The Asian Tsunami: An Eyewitness Account of the Suffering and Problems of People in Aceh
Two months after the Indian Ocean tsunami, people in Aceh and many other areas are living in appalling conditions. DR. AUSAF AHSAN, from Bangalore, India, travelled to Aceh to assist the relief effort there.
On Eid day Rizal took me around Blang Passe, a village on the eastern coast of the Indonesian island of Sumatra, about 150 kilometres (roughly 90 miles) south of Banda Aceh, to let me see the remains of his village. He lost his twelve-year-old daughter, but fortunately his wife and little baby were spared. He showed me a heap of rubble and told me that once his house stood there (picture on right). Rizal’s wife, Husnavati, is gradually recovering from the terrible mental shock. Rizal and his friend Zulfan together have set up a community kitchen for people in the neighbourhood. They offered me cooked meat of qurban with soulful hospitality.
In one of the biggest-ever natural disasters in human history, in terms of life and material loss, deadly tidal waves swept across the coasts of the Indian Ocean on December 26. Over 350,000 perished in 20 minutes. It is estimated that more than 100,000 children have been orphaned. Thousands of hectares of land have become unsuitable for cultivation for years to come. It may take decades for Sumatra to recover from this disaster.
A few like-minded doctors of Kerala, a southern state of India, formed an independent group and, with the generous support of different Muslim organizations, went to Banda Aceh. Red Crescent, Indonesia, promised to host us. We boarded the Malaysian Airways Boeing at Bangalore airport to Kuala Lumpur on January 15 and flew to Medan, just over two weeks after the tsunami devastated the coasts of northern Sumatra. Our medical relief team, consisting of six doctors and a pharmacist, travelled 600 kilometres (370 miles) northwards from Medan, the third largest city after Jakarta and Surabaya, by road to reach Sigli. In our team we had experts in orthopedics, ENT (ear, nose and throat), pain and palliative care, public health, general medicine and dentistry.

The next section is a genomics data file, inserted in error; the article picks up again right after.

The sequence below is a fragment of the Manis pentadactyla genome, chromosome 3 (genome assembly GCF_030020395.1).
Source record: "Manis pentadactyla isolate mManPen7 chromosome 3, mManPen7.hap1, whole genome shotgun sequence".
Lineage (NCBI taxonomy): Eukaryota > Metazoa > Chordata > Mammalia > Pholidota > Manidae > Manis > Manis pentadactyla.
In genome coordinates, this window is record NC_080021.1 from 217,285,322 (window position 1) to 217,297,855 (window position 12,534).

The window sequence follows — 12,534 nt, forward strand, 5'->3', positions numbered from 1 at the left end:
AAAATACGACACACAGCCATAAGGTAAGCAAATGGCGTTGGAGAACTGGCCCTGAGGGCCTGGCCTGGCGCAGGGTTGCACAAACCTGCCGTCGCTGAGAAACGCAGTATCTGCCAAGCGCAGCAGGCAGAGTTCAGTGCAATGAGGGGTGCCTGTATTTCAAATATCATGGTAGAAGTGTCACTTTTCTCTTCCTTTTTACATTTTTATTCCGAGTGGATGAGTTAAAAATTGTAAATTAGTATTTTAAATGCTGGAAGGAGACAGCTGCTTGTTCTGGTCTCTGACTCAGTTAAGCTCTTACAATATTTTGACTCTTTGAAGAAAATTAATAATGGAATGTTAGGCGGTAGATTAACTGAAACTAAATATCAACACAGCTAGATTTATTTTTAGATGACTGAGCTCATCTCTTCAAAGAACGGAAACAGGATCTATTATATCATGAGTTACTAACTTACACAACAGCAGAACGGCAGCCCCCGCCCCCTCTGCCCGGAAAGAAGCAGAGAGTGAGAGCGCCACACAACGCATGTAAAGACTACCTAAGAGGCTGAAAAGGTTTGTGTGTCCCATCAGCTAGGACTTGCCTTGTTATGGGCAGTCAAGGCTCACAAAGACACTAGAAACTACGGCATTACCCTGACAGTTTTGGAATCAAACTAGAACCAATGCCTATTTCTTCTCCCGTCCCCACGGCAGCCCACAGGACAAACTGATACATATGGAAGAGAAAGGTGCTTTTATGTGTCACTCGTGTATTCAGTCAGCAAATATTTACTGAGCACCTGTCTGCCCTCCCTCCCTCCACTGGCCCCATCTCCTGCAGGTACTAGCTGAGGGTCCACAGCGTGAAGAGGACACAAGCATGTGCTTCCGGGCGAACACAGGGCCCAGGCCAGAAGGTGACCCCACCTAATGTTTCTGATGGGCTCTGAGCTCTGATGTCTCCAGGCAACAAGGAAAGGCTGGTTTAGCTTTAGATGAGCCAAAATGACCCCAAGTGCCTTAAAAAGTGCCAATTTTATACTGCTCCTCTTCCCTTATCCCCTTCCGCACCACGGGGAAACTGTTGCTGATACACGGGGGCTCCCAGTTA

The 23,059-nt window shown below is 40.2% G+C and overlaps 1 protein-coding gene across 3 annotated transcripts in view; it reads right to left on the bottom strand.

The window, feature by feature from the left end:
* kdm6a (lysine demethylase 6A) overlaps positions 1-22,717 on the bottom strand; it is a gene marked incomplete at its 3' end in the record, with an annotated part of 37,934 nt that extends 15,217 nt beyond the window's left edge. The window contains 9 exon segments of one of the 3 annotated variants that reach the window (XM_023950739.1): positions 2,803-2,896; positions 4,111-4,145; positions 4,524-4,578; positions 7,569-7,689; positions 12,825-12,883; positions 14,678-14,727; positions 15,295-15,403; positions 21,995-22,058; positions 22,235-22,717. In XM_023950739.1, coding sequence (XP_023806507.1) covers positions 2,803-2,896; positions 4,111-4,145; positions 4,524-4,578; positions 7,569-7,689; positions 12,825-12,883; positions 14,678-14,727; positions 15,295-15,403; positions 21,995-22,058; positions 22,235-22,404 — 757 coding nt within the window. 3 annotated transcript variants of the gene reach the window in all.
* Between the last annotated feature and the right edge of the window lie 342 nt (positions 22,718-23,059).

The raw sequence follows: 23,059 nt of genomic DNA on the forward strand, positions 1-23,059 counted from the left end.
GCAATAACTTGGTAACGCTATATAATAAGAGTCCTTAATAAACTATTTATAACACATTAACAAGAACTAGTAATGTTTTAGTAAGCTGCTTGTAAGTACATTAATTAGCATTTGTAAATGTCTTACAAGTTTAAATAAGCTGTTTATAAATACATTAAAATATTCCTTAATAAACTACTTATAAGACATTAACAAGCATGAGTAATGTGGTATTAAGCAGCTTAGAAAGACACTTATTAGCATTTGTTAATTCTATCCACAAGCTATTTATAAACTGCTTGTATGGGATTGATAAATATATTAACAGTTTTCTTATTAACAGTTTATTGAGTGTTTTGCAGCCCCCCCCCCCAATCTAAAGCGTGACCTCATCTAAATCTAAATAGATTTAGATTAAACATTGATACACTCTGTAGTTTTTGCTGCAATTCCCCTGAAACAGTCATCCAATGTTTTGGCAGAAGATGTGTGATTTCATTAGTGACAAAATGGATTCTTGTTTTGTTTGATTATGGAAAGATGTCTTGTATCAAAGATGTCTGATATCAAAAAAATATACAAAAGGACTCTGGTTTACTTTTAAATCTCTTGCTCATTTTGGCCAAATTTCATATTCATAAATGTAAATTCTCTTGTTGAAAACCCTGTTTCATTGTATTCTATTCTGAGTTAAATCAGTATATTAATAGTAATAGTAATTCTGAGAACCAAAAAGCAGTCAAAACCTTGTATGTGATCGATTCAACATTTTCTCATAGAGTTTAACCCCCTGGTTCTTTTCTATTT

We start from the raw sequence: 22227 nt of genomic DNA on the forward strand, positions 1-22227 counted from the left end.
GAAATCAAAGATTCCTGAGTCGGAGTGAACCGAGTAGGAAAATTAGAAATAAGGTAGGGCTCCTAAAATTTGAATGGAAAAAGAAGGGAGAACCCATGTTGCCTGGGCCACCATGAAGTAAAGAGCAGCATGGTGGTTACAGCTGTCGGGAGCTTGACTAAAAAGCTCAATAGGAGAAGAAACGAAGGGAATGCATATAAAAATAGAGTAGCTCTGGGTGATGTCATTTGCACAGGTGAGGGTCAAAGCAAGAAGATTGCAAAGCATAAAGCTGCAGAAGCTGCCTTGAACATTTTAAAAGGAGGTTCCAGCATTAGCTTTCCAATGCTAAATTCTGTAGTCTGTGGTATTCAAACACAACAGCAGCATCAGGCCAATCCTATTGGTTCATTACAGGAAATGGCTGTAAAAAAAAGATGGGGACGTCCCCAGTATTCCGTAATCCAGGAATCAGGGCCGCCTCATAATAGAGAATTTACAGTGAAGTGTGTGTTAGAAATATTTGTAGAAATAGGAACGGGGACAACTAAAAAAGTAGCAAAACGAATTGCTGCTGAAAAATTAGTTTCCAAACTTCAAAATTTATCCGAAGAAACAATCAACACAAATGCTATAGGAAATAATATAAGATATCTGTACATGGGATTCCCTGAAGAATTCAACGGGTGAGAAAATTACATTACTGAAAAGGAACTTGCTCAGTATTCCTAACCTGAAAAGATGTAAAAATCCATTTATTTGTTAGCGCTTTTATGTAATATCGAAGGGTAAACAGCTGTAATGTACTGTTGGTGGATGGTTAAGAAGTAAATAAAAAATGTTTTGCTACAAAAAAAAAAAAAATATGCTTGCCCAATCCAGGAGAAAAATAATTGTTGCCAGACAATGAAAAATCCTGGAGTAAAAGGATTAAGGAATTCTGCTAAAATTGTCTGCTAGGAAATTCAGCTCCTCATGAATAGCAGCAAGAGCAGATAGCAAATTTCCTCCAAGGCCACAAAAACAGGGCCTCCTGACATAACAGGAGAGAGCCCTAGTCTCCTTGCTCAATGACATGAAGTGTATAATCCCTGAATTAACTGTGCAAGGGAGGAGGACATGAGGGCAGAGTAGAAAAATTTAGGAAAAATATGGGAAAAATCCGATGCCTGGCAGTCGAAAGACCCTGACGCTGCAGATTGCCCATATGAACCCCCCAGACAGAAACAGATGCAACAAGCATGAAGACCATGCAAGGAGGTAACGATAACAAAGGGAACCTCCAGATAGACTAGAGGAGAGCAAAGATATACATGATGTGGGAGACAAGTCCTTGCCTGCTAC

Although Dr Basuki, the chairman of the Indonesian Red Crescent, had sent us many fax messages inviting us to join them, to our surprise we could not see anyone from Red Crescent in Medan airport. Apart from seasoned disaster-management organizations, most of the NGOs contributed substantially to the prevailing confusion. Luckily, Mr Farook Maricar, a local philanthropist, had reached the airport with some of his friends to help us out. He arranged a meeting with a community organization, Aceh Sepakat. In association with the Bhupati, the district civil authority, Aceh Sepakat arranged basic facilities. Our medical team decided to serve Pidie region for a couple of days and then try to proceed to Banda Aceh to join the Red Crescent.